Why isn’t there more consensus among economists?

Clive Crook asks that question about the fiscal stimulus (by the way, Paul Krugman responds to the part of the column about him).  I do think there is more of a consensus than the current debates in the media, and the blogosphere, might imply.  I take the general consensus of macroeconomics to be not too far from the position articulated by Alice Rivlin.  That means accelerate the truly stimulative parts of the proposal and ponder the rest at greater length, plus emphasize aid to state and local governments.  I'm not suggesting that you have to bow down and yield to that view, only that the view makes sense to a large number of macroeconomists.

In part the appearance of so much disagreement is driven by the fact that both MSM and the blogosphere select for opinions which deviate from the mainstream.  Many segments of MSM are willing to represent the mainstream opinion, but there is then a sense that some new point of view must be offered, if only to hold the interest of the reader or viewer.  And some parts of MSM are openly partisan and thus they skew toward extreme points of view.  In the blogosphere libertarians are overrepresented, relative to their numbers in the profession.  On the Democratic side, Paul Krugman is the most influential figure, and I would place him to the left of most Democratic economists.  Progressives, like libertarians, are overrepresented on the web, relative to their numbers in the economics profession or elsewhere.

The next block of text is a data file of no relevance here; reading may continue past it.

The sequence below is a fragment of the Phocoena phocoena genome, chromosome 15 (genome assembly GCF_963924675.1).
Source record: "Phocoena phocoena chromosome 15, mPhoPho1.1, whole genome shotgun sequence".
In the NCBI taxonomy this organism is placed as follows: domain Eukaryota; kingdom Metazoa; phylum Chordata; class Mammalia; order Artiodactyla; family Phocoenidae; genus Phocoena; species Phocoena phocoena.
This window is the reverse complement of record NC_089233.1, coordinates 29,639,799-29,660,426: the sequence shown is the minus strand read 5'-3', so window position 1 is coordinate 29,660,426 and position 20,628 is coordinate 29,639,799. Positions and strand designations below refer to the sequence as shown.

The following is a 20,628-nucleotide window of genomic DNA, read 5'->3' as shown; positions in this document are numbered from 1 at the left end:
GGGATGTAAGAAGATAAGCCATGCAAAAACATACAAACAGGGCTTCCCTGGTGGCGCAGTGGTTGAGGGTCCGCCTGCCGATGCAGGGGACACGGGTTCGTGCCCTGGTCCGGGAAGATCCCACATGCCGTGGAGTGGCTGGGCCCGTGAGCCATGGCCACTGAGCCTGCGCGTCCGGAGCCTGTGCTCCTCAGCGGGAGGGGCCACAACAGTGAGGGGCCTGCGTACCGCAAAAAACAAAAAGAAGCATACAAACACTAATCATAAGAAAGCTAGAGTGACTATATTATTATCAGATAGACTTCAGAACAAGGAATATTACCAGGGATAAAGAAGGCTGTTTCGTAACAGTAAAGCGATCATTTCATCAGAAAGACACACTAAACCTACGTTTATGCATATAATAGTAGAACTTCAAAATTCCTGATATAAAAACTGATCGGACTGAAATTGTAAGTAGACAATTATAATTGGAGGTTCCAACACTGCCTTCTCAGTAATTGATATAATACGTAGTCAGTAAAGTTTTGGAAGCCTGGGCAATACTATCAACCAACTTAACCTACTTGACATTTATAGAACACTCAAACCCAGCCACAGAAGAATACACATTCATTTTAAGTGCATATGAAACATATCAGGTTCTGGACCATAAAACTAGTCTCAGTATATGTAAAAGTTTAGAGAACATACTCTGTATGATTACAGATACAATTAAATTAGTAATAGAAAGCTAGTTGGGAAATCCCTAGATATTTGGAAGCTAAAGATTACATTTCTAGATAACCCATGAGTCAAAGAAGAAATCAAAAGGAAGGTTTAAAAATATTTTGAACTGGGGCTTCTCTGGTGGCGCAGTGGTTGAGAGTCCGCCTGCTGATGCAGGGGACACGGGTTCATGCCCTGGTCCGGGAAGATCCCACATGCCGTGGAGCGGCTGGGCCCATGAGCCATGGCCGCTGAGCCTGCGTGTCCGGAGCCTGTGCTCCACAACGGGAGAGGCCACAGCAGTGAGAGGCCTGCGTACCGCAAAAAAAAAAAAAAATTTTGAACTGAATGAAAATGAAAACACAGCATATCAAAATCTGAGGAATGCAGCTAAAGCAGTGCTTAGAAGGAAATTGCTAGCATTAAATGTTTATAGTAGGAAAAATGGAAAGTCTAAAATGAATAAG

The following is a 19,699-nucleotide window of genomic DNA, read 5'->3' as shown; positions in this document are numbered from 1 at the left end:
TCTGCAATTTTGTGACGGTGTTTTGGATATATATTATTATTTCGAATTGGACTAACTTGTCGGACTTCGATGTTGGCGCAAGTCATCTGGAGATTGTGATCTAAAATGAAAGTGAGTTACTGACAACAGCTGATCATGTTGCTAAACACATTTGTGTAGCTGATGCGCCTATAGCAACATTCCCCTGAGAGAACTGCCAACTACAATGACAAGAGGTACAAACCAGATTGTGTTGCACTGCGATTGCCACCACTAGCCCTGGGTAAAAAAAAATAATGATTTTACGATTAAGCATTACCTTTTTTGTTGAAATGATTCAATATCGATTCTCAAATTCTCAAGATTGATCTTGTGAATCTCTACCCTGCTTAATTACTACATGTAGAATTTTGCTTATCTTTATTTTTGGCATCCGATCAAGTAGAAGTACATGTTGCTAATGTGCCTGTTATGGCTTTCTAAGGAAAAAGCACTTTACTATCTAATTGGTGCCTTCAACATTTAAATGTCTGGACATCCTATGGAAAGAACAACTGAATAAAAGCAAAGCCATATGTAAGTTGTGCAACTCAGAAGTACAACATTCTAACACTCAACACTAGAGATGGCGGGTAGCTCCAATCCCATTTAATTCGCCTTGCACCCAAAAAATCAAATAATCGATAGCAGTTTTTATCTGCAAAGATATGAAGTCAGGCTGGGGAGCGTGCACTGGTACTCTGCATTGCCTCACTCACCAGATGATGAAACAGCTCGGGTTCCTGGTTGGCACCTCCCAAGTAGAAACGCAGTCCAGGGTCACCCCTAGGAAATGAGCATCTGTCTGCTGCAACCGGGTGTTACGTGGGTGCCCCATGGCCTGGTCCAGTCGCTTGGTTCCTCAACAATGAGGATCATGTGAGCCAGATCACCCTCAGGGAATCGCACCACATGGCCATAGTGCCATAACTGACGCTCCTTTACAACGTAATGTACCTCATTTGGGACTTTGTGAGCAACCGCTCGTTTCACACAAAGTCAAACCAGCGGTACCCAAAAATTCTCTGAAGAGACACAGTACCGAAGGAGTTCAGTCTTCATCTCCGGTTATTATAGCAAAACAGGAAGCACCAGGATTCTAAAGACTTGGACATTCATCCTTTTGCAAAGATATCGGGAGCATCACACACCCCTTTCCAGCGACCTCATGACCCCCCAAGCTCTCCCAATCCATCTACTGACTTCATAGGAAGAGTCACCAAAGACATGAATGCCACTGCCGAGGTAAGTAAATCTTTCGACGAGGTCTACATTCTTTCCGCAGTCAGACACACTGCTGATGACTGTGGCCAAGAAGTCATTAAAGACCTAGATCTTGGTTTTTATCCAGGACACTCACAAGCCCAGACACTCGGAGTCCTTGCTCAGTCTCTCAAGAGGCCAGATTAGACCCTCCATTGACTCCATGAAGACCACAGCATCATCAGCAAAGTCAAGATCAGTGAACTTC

It is good that so many different points of view are being reflected, but we need to keep the biases of our filters in mind.  Repeating a moderate view, again and again and again, isn't always the best way to attract or keep an audience.


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